53

Here is an example of a 12-move game after which White (to move) is stalemated. All 32 units (pieces and pawns) are still on the board. The original version of this concept game was created by Charles Henry Wheeler, and published in Sunny South in 1887, according to Edward Winter's C.N. 3679. Samuel Loyd is often, and wrongly, given credit. [Title ""] [...


31

There are many different aspects of chess which can be formalized mathematically. Since the 19th century at least, chess has been mined as a resource to drive mathematical innovation. So when talking about a mathematical characterization of chess, it's not a single modeling that we are talking about, which grabs every feature, but rather a number of models, ...


17

Disclaimer: This solution is not reachable from the starting position, and is not reachable in a game of Chess960 (thanks Rewan!). [FEN "3bBNRN/2pPpPKQ/2P1P1PR/7P/p7/rp1p1p2/qkpPpP2/nrnbB3 w - - 0 1"] Why does the solution here not work? This is clearly not reachable from the starting position (because of the bishops stuck on the first rank), but the ...


12

I noticed a simplification of @RosieF's solution: Label the squares with two-number labels as follows: 4,2 0,3 1,4 2,0 3,1 1,0 2,1 3,2 4,3 0,4 3,3 4,4 0,0 1,1 2,2 0,1 1,2 2,3 3,4 4,0 2,4 3,0 4,1 0,2 1,3 Then two knights may occupy two squares x,y and X,Y iff those squares' first numbers x and X are different and their second numbers y and Y are ...


11

Thanks for the fun question, and welcome to CSE! For starters, the king is obviously the piece to choose. I will answer this question assuming that the normal rules of chess are used and no special conditions are used other than what the question has. The OP has clarified that both sides need a king and first/last rank pawns can do a double step. ...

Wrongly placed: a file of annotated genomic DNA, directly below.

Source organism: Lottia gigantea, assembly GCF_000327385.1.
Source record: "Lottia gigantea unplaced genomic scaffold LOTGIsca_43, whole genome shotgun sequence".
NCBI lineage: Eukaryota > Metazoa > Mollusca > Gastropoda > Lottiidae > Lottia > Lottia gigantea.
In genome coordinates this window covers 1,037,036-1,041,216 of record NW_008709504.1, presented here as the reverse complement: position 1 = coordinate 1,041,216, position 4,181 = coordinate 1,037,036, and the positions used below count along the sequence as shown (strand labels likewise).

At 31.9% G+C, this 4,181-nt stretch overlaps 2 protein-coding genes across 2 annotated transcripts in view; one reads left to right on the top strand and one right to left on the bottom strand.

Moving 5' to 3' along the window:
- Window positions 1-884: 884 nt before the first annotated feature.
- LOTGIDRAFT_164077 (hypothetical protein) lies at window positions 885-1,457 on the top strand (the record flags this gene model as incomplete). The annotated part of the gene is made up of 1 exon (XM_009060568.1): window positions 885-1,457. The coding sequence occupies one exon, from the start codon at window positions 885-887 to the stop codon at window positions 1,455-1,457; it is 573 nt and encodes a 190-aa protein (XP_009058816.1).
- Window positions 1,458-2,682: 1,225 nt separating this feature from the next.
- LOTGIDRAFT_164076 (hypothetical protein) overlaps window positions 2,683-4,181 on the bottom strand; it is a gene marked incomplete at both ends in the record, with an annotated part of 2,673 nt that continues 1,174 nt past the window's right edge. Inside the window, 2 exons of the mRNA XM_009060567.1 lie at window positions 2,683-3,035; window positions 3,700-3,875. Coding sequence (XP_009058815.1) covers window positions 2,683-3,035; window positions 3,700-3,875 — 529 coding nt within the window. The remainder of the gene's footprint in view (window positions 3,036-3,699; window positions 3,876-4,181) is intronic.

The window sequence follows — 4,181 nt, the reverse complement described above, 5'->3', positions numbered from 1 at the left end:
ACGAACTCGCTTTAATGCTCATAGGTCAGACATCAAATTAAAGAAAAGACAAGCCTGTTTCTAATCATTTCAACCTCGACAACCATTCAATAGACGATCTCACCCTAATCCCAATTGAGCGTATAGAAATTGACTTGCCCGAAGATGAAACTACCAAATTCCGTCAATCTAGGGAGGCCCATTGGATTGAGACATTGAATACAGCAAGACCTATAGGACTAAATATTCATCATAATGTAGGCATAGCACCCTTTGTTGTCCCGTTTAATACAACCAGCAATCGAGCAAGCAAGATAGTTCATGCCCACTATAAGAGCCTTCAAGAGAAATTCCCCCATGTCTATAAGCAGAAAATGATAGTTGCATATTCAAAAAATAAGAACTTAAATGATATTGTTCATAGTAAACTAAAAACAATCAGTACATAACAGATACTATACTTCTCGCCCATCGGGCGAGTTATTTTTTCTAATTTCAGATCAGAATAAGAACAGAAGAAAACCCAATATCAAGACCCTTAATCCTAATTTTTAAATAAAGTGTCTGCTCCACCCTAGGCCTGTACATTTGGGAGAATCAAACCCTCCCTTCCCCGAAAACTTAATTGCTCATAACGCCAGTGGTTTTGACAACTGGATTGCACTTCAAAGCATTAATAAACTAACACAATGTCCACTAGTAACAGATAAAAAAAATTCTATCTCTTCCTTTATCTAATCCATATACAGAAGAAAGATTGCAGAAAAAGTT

9

Label the squares with two-number labels as follows: 4,2 0,3 1,4 2,0 3,1 1,0 2,1 3,2 4,3 0,4 3,3 4,4 0,0 1,1 2,2 0,1 1,2 2,3 3,4 4,0 2,4 3,0 4,1 0,2 1,3 Then two knights may occupy two squares x,y and X,Y iff those squares' first numbers x and X are different and their second numbers y and Y are different. Regard these numbers as modulo 5. Then the two-...


9

This is my answer :) Spoiler alert: Answer is in a comment in the last line of the code block using System; namespace Toroidal5Knights { class Program { static int solution = 0; static bool[,] board = new bool[5, 5]; static int[] dx = { -1, 1, 2, 2, 1, -1, -2, -2 }; static int[] dy = { -2, -2, -1, 1, 2, 2, 1, -1 }; ...


9

We can easily get a reasonably good upper bound on the number of positions. At any point in time, each player has 16 pieces of which the 8 pawns can perhaps be promoted to a knight / bishop / rook / queen. Consider all captured pieces to be off the board but part of the position (this would increase the number of positions but that is fine because we only ...


8

Here are some starting spots in reading up on Game theory which is the mathematical tool that would be most appropriate for making claims about chess. This is a light history of early game theory. Chess is a "perfect information game" and there are some interesting things one can claim about this category of games. See this for example. I would also read ...


7

The question has two parts to it, and Rosie F perfectly answers the first part. Regarding only the second part, the question asks for any possible position where all 32 pieces are stalemated, disregarding legality of such positions. @im_so_meta_even_this_acronym's wonderful answer proves that it indeed possible. However, I want to focus specifically on only ...